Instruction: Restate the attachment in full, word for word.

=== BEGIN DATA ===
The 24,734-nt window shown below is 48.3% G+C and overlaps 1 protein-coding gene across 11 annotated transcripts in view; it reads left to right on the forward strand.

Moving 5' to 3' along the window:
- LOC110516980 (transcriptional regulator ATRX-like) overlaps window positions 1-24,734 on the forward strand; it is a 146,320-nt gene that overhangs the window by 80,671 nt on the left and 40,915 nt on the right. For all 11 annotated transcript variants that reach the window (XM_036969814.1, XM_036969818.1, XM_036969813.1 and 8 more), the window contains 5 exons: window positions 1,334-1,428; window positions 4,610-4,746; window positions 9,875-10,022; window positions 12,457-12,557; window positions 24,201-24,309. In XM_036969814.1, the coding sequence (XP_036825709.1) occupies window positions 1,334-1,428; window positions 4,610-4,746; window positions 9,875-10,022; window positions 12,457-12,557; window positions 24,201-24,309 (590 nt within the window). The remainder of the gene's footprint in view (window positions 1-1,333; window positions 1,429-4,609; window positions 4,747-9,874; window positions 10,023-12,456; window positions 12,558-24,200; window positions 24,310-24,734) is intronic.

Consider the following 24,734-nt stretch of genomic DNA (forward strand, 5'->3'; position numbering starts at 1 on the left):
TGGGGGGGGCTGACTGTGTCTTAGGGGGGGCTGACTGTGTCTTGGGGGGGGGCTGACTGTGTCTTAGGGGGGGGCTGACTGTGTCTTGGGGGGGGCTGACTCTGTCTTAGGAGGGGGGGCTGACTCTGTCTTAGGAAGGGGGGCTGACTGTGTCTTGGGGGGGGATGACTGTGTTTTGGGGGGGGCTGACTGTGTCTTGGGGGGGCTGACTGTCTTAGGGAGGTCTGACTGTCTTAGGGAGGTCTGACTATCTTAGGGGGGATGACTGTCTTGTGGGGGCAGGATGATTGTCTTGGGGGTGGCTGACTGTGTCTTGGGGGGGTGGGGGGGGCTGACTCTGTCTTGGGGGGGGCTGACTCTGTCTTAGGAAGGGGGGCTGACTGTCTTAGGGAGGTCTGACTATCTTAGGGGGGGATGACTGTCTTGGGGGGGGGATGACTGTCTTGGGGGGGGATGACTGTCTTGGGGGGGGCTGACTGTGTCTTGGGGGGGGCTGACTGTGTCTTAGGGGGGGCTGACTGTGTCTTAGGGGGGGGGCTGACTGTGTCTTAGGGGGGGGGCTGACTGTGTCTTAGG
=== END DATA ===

The 24,734-nt window shown below is 48.3% G+C and overlaps 1 protein-coding gene across 11 annotated transcripts in view; it reads left to right on the forward strand.

Moving 5' to 3' along the window:
- LOC110516980 (transcriptional regulator ATRX-like) overlaps window positions 1-24,734 on the forward strand; it is a 146,320-nt gene that overhangs the window by 80,671 nt on the left and 40,915 nt on the right. For all 11 annotated transcript variants that reach the window (XM_036969814.1, XM_036969818.1, XM_036969813.1 and 8 more), the window contains 5 exons: window positions 1,334-1,428; window positions 4,610-4,746; window positions 9,875-10,022; window positions 12,457-12,557; window positions 24,201-24,309. In XM_036969814.1, the coding sequence (XP_036825709.1) occupies window positions 1,334-1,428; window positions 4,610-4,746; window positions 9,875-10,022; window positions 12,457-12,557; window positions 24,201-24,309 (590 nt within the window). The remainder of the gene's footprint in view (window positions 1-1,333; window positions 1,429-4,609; window positions 4,747-9,874; window positions 10,023-12,456; window positions 12,558-24,200; window positions 24,310-24,734) is intronic.

Consider the following 24,734-nt stretch of genomic DNA (forward strand, 5'->3'; position numbering starts at 1 on the left):
TGGGGGGGGCTGACTGTGTCTTAGGGGGGGCTGACTGTGTCTTGGGGGGGGGCTGACTGTGTCTTAGGGGGGGGCTGACTGTGTCTTGGGGGGGGCTGACTCTGTCTTAGGAGGGGGGGCTGACTCTGTCTTAGGAAGGGGGGCTGACTGTGTCTTGGGGGGGGATGACTGTGTTTTGGGGGGGGCTGACTGTGTCTTGGGGGGGCTGACTGTCTTAGGGAGGTCTGACTGTCTTAGGGAGGTCTGACTATCTTAGGGGGGATGACTGTCTTGTGGGGGCAGGATGATTGTCTTGGGGGTGGCTGACTGTGTCTTGGGGGGGTGGGGGGGGCTGACTCTGTCTTGGGGGGGGCTGACTCTGTCTTAGGAAGGGGGGCTGACTGTCTTAGGGAGGTCTGACTATCTTAGGGGGGGATGACTGTCTTGGGGGGGGGATGACTGTCTTGGGGGGGGATGACTGTCTTGGGGGGGGCTGACTGTGTCTTGGGGGGGGCTGACTGTGTCTTAGGGGGGGCTGACTGTGTCTTAGGGGGGGGGCTGACTGTGTCTTAGGGGGGGGGCTGACTGTGTCTTAGG